What Doesn't Kill Me by Trip Lee
When you're going through a hard time, people don't always know what to say. The result is meaningless clichés or trite attempts to cheer you up. I've always had a problem with cliché phrases—the kind that don't mean anything to the person saying them and don't actually help the person hearing them. Silly things like, "Chin up" and "It'll get better." Really? How do you know? You don't do your friends any favors by giving them light, fluffy hopes that aren't rooted in anything. When deep pain hits we need rock solid truth to sustain us.
During his bout with cancer, the well-known atheist, Christopher Hitchens, voiced similar frustration with some of the meaningless phrases we throw around. He spends a few pages attacking one of them in his book, Mortality. He says, "In particular, I have slightly stopped issuing the announcement that 'whatever doesn't kill me makes me stronger.'" He goes on to say, "In the brute physical world… there are all too many things that could kill you, don't kill you, and then leave you considerably weaker." Can't you just feel the joy?
It sounds depressing, but I think Hitchens is right in a sense. It is quite possible that we can go through difficult things that only weaken us and bring us closer to death. I can imagine someone asking the question, "How could something this terrible make me stronger?" Even the most positive people can be broken down by the brutality of our fallen world.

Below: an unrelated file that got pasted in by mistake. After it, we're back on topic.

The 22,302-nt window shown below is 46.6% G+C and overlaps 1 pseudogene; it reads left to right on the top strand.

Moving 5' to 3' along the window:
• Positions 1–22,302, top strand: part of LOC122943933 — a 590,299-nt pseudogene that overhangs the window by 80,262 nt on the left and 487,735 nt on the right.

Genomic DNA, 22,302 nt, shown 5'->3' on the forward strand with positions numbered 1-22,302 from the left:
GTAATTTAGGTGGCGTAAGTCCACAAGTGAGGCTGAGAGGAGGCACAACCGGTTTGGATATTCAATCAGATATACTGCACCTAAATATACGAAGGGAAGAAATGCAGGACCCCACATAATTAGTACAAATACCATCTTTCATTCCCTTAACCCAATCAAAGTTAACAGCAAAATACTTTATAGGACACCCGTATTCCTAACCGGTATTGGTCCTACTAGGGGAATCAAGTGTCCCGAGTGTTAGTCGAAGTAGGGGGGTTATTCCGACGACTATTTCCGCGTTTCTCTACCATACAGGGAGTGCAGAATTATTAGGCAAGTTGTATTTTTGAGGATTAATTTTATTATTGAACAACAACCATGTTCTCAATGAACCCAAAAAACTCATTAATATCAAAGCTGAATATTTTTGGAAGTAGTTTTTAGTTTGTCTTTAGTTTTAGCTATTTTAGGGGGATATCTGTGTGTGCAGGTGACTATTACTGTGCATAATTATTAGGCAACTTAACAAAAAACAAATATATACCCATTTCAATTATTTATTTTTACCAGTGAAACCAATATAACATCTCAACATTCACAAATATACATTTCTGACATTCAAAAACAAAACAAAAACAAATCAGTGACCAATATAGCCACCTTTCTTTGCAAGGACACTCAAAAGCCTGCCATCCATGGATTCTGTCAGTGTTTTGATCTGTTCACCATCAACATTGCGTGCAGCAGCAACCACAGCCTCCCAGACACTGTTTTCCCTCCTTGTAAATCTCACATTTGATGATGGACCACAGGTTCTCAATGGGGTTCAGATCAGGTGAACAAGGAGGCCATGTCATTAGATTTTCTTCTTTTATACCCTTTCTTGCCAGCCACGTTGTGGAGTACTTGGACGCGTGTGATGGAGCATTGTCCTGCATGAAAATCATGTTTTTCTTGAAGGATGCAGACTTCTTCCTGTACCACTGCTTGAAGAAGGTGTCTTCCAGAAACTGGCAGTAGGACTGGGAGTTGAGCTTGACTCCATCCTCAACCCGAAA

Optimism can only survive so many beatings until it breaks, and reality finally chokes it out. Phrases that once sounded cute now seem worthless. But is the well-meaning sentiment Hitchens attacked ever true? I think so.
When Is It True?
"What doesn't kill me makes me stronger" can be true, but only if there's something beyond this life. If this life, this world, and this body are all there is, Hitchens is right. It's a lie. It would be like saying, "What doesn't total my car makes it stronger." That's ridiculous. You'd have to ignore the truth to believe that. But if our temporary trials have some kind of eternal meaning it changes everything.
Paul tells us, "All things work together for the good of those who love God and are called according to his purpose." This verse is sometimes abused, but it's one of the most beautiful promises in all of Scripture. This doesn't mean that Christians are invincible. All of us will face trials, but we can't finally be defeated by them. Even our worst enemies, like suffering and death, become our friends in Christ, because they ultimately work in our favor.
So how exactly can these devastating trials actually make us stronger? Here are three ways (with significant overlap):
1. They make us depend on Jesus
When I feel like everything in my life is going well, my heart immediately retreats into self-dependence. It never fails. I start to pray less because I subconsciously assume I don't lack anything. I become proud because I think I'm the reason everything's going well. In those times, I'm forgetting that God is the giver of good gifts, and I still need Him to sustain me. I'm assuming that I'm entitled to all of His mercies.